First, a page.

The Migration Advisory Committee (MAC) is being drafted in to advise fruit and veg growers on how to secure seasonal labour post-2013, The Grocer can reveal.
Currently, the Seasonal Agricultural Workers Scheme (SAWS) provides a way for growers to recruit workers from Bulgaria and Romania to help with the seasonal planting, gathering, processing and packing of crops, but it finishes at the end of next year.
The Home Office - which is responsible for SAWS - intends to ask the MAC to review the workings of the current scheme and advise on a possible replacement.
“The Committee will look at how the current system works, how any scheme succeeding the current one will work and if there is a need for one,” a Home Office spokesman said.
The move comes in the wake of mounting concerns among growers that they will not be able to recruit enough seasonal workers to harvest their crops when the scheme ends.
Last week, speaking during a Commons debate on SAWS, farming minister Jim Paice warned of the potential damage to the domestic fruit industry if seasonal labour could not be secured. “It would be absolutely tragic if we allowed that trend of increasing domestic production to go into reverse because we were unable to harvest domestic fruit [Hansard Debates for 20 June 2012].”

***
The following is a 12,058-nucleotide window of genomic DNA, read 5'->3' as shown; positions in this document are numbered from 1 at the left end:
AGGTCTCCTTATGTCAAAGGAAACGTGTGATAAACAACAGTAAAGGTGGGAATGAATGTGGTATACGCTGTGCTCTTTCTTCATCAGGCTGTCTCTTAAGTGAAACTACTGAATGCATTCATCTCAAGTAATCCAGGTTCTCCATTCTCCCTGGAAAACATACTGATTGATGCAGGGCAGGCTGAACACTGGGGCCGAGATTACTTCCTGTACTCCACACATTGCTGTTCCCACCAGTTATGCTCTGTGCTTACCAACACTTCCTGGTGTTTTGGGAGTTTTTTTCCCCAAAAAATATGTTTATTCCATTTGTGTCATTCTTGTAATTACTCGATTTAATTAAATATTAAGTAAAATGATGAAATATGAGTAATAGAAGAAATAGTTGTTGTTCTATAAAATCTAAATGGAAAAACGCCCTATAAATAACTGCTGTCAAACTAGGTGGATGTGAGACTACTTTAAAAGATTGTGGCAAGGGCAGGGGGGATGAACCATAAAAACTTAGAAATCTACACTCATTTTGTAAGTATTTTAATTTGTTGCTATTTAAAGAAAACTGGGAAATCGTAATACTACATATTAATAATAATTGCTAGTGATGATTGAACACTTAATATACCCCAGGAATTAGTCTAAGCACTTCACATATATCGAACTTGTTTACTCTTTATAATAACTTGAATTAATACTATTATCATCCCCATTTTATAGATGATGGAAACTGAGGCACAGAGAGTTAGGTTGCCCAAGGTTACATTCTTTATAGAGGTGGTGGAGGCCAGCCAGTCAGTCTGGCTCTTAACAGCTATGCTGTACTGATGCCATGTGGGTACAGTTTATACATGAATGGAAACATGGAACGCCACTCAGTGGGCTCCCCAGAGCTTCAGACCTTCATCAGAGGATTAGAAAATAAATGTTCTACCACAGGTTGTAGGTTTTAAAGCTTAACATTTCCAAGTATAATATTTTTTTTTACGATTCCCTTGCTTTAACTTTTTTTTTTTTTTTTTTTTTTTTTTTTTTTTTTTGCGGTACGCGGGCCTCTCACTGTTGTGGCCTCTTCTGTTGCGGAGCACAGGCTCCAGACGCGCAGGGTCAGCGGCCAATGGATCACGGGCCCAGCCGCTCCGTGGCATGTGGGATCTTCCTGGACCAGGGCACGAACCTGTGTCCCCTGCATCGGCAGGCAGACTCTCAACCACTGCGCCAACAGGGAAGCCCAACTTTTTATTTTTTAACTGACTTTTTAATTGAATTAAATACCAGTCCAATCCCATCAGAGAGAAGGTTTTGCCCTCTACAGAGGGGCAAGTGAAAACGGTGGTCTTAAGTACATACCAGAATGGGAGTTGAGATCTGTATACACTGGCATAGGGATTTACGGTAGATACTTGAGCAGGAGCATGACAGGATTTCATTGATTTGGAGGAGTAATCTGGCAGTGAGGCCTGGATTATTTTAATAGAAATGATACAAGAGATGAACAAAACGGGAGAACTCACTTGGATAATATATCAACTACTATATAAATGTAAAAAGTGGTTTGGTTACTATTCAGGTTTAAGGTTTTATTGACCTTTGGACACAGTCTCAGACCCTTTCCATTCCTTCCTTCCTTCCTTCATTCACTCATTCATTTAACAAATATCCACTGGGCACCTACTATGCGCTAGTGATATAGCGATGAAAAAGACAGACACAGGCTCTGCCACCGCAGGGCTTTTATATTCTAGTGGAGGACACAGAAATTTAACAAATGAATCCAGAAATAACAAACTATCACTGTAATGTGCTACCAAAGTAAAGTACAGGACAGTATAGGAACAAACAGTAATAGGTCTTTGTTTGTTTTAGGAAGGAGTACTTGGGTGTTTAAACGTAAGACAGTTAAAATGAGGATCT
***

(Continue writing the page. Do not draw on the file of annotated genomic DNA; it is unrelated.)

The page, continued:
The government was not yet in a position to decide if the farming sector could meet its seasonal labour needs from workers in the UK and the rest of the EU post-2013, he said. He hoped, however, that stakeholders would have the opportunity to provide evidence to the MAC.
Last month, the Department for Work and Pensions agreed to set up a working group to look at encouraging out-of-work Brits to consider working in horticulture.